But other than that, I really can't see any nationalist influences in my music. I tend toward the "international" as far as influences are concerned.
I must admit that I've tended to avoid French-Canadian elements mostly for political reasons. (it's complicated)

One of the few great works I've heard that incorporated French-Canadian folksong into a "modern" framework was Roger Matton's "L'Escaouette" (which I had the tremendous pleasure of singing when I was in college).
Roger Matton, "L'Escaouette"

« Last Edit: December 01, 2016, 08:54:17 AM by Michel.R.E »
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RJB54

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Re: December, 2016: Do You Incorporate Your Cultural Background?
« Reply #2 on: December 01, 2016, 11:04:49 AM »
For me I've always felt that when I write rock I think 'American' and when I write classical I think 'german' (my secondary heritage).

Part of it is that I can only think of two ways of writing explicitly 'american' music. First is to incorporate turn of the 20th century americana, but when you do that to me it sounds like second rate Ives or Copland. Second is to incorporate jazz-like elements but then it sounds to me like second rate Gershwin or Bernstein.

Therefore, I don't really have the idea of writing an 'american' piece anywhere on my mind as I conceptualize a composition.
Information is not knowledge. Knowledge is not wisdom. Wisdom is not truth. Truth is not beauty. Beauty is not love. Love is not music. Music is THE BEST.
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Michel.R.E

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Re: December, 2016: Do You Incorporate Your Cultural Background?
« Reply #3 on: December 08, 2016, 06:27:26 PM »
with this potential new commission project in Italy, I'm looking again at having to write in an idiom that clearly defines my cultural background: french-canadian. which means I'll have to incorporate some fiddle effects, and various other effects that are directly drawn from Québecois musical folklore.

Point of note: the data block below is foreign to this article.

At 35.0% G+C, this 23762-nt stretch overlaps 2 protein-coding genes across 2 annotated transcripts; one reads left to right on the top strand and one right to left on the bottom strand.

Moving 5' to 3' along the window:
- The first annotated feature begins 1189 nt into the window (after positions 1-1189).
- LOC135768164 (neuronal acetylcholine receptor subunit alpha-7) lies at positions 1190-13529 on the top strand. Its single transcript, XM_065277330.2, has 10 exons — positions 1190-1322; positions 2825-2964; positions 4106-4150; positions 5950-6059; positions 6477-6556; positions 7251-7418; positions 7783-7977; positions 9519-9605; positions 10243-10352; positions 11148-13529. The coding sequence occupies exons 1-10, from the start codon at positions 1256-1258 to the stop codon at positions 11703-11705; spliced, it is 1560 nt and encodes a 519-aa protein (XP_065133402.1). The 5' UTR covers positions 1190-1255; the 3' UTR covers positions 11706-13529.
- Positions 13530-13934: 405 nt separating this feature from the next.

"Writing music to be revolutionary is like cooking to be famous: Music’s main function is not revolution. – Alan Belkin "

"Saying something new about something old is still saying something new. – Jamie Kowalski"

tbmartin

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Re: December, 2016: Do You Incorporate Your Cultural Background?
« Reply #4 on: December 09, 2016, 06:02:18 AM »
With most of my work being arrangements, I'm purposely NOT including my own cultural background. With the few things I've done starting from a blank piece of staff paper, I can't say I've purposefully included or excluded my background. It's not even something that really hits my consciousness.

My ethnic background is "British Isles Mutt" which is a bit hard to pick out as a distinct element of the US culture. Two of my kids were adopted from Paraguay when they were 4 months old, so they really don't act or associate closely to the Paraguayan or Latin American culture, and besides, that's them, not me.

So, I guess my answer is "No, and I'm not sure how I would do it, even if I wanted to."
Terence Martin

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MikeL

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Re: December, 2016: Do You Incorporate Your Cultural Background?
« Reply #5 on: January 01, 2017, 12:55:50 PM »
Always wanted to write an orchestral version of a "fado".

My mother was Portuguese.
These aren't the chords you're looking for.